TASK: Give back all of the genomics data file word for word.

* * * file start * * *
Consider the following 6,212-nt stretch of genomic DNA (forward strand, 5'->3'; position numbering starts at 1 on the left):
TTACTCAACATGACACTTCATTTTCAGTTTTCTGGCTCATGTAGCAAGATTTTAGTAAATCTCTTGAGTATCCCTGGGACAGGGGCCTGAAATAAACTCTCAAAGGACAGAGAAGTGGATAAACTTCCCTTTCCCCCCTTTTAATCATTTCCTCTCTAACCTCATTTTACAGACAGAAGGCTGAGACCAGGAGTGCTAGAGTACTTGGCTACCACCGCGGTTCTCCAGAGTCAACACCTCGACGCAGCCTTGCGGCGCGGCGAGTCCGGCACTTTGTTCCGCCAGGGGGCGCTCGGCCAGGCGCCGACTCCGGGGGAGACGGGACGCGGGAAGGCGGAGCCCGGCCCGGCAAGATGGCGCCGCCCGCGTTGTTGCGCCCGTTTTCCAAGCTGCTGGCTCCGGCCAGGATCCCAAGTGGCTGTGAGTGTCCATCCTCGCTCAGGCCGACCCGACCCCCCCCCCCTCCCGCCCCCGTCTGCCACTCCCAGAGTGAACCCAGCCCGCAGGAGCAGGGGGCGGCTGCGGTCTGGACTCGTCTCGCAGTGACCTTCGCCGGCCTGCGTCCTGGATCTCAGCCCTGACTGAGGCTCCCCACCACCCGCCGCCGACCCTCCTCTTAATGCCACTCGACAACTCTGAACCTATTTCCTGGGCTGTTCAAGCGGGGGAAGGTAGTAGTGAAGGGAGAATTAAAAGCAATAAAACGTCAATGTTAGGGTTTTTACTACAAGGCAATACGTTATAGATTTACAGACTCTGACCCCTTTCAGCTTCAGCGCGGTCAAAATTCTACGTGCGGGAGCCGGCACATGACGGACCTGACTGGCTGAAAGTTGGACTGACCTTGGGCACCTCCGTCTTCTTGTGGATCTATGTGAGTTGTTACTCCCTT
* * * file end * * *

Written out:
Consider the following 6,212-nt stretch of genomic DNA (forward strand, 5'->3'; position numbering starts at 1 on the left):
TTACTCAACATGACACTTCATTTTCAGTTTTCTGGCTCATGTAGCAAGATTTTAGTAAATCTCTTGAGTATCCCTGGGACAGGGGCCTGAAATAAACTCTCAAAGGACAGAGAAGTGGATAAACTTCCCTTTCCCCCCTTTTAATCATTTCCTCTCTAACCTCATTTTACAGACAGAAGGCTGAGACCAGGAGTGCTAGAGTACTTGGCTACCACCGCGGTTCTCCAGAGTCAACACCTCGACGCAGCCTTGCGGCGCGGCGAGTCCGGCACTTTGTTCCGCCAGGGGGCGCTCGGCCAGGCGCCGACTCCGGGGGAGACGGGACGCGGGAAGGCGGAGCCCGGCCCGGCAAGATGGCGCCGCCCGCGTTGTTGCGCCCGTTTTCCAAGCTGCTGGCTCCGGCCAGGATCCCAAGTGGCTGTGAGTGTCCATCCTCGCTCAGGCCGACCCGACCCCCCCCCCCTCCCGCCCCCGTCTGCCACTCCCAGAGTGAACCCAGCCCGCAGGAGCAGGGGGCGGCTGCGGTCTGGACTCGTCTCGCAGTGACCTTCGCCGGCCTGCGTCCTGGATCTCAGCCCTGACTGAGGCTCCCCACCACCCGCCGCCGACCCTCCTCTTAATGCCACTCGACAACTCTGAACCTATTTCCTGGGCTGTTCAAGCGGGGGAAGGTAGTAGTGAAGGGAGAATTAAAAGCAATAAAACGTCAATGTTAGGGTTTTTACTACAAGGCAATACGTTATAGATTTACAGACTCTGACCCCTTTCAGCTTCAGCGCGGTCAAAATTCTACGTGCGGGAGCCGGCACATGACGGACCTGACTGGCTGAAAGTTGGACTGACCTTGGGCACCTCCGTCTTCTTGTGGATCTATGTGAGTTGTTACTCCCTT